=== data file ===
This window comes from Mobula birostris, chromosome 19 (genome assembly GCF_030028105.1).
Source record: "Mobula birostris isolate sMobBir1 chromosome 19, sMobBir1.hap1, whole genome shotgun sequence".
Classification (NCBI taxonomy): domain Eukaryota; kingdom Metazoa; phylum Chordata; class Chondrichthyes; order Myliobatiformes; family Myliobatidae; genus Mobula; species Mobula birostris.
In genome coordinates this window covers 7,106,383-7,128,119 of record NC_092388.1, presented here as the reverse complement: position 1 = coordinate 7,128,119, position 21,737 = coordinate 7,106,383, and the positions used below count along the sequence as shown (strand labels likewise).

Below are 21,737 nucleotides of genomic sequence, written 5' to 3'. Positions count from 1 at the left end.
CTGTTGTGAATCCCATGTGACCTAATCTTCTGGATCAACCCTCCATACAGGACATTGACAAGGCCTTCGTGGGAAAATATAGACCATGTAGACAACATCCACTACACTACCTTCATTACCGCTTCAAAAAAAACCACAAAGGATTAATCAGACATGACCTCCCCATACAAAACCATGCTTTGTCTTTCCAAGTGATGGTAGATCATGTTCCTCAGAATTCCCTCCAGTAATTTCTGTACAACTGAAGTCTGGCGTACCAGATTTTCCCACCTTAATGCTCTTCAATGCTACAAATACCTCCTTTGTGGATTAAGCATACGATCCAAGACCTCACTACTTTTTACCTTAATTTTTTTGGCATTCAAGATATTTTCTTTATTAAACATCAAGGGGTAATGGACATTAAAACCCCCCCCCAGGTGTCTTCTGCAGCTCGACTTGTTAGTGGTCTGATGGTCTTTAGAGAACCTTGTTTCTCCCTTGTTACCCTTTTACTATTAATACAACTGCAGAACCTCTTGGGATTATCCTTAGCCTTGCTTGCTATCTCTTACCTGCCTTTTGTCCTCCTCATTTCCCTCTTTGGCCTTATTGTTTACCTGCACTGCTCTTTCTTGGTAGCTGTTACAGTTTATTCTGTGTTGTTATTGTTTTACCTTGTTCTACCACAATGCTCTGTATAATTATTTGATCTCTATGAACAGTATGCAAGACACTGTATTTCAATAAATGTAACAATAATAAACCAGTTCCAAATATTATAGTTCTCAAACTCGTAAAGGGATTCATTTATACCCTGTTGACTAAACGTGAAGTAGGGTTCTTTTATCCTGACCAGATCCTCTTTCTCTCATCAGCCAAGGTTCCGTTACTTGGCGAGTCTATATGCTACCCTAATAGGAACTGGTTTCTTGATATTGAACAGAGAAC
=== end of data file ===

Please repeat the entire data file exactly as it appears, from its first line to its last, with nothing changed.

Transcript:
This window comes from Mobula birostris, chromosome 19 (genome assembly GCF_030028105.1).
Source record: "Mobula birostris isolate sMobBir1 chromosome 19, sMobBir1.hap1, whole genome shotgun sequence".
Classification (NCBI taxonomy): domain Eukaryota; kingdom Metazoa; phylum Chordata; class Chondrichthyes; order Myliobatiformes; family Myliobatidae; genus Mobula; species Mobula birostris.
In genome coordinates this window covers 7,106,383-7,128,119 of record NC_092388.1, presented here as the reverse complement: position 1 = coordinate 7,128,119, position 21,737 = coordinate 7,106,383, and the positions used below count along the sequence as shown (strand labels likewise).

Below are 21,737 nucleotides of genomic sequence, written 5' to 3'. Positions count from 1 at the left end.
CTGTTGTGAATCCCATGTGACCTAATCTTCTGGATCAACCCTCCATACAGGACATTGACAAGGCCTTCGTGGGAAAATATAGACCATGTAGACAACATCCACTACACTACCTTCATTACCGCTTCAAAAAAAACCACAAAGGATTAATCAGACATGACCTCCCCATACAAAACCATGCTTTGTCTTTCCAAGTGATGGTAGATCATGTTCCTCAGAATTCCCTCCAGTAATTTCTGTACAACTGAAGTCTGGCGTACCAGATTTTCCCACCTTAATGCTCTTCAATGCTACAAATACCTCCTTTGTGGATTAAGCATACGATCCAAGACCTCACTACTTTTTACCTTAATTTTTTTGGCATTCAAGATATTTTCTTTATTAAACATCAAGGGGTAATGGACATTAAAACCCCCCCCCAGGTGTCTTCTGCAGCTCGACTTGTTAGTGGTCTGATGGTCTTTAGAGAACCTTGTTTCTCCCTTGTTACCCTTTTACTATTAATACAACTGCAGAACCTCTTGGGATTATCCTTAGCCTTGCTTGCTATCTCTTACCTGCCTTTTGTCCTCCTCATTTCCCTCTTTGGCCTTATTGTTTACCTGCACTGCTCTTTCTTGGTAGCTGTTACAGTTTATTCTGTGTTGTTATTGTTTTACCTTGTTCTACCACAATGCTCTGTATAATTATTTGATCTCTATGAACAGTATGCAAGACACTGTATTTCAATAAATGTAACAATAATAAACCAGTTCCAAATATTATAGTTCTCAAACTCGTAAAGGGATTCATTTATACCCTGTTGACTAAACGTGAAGTAGGGTTCTTTTATCCTGACCAGATCCTCTTTCTCTCATCAGCCAAGGTTCCGTTACTTGGCGAGTCTATATGCTACCCTAATAGGAACTGGTTTCTTGATATTGAACAGAGAAC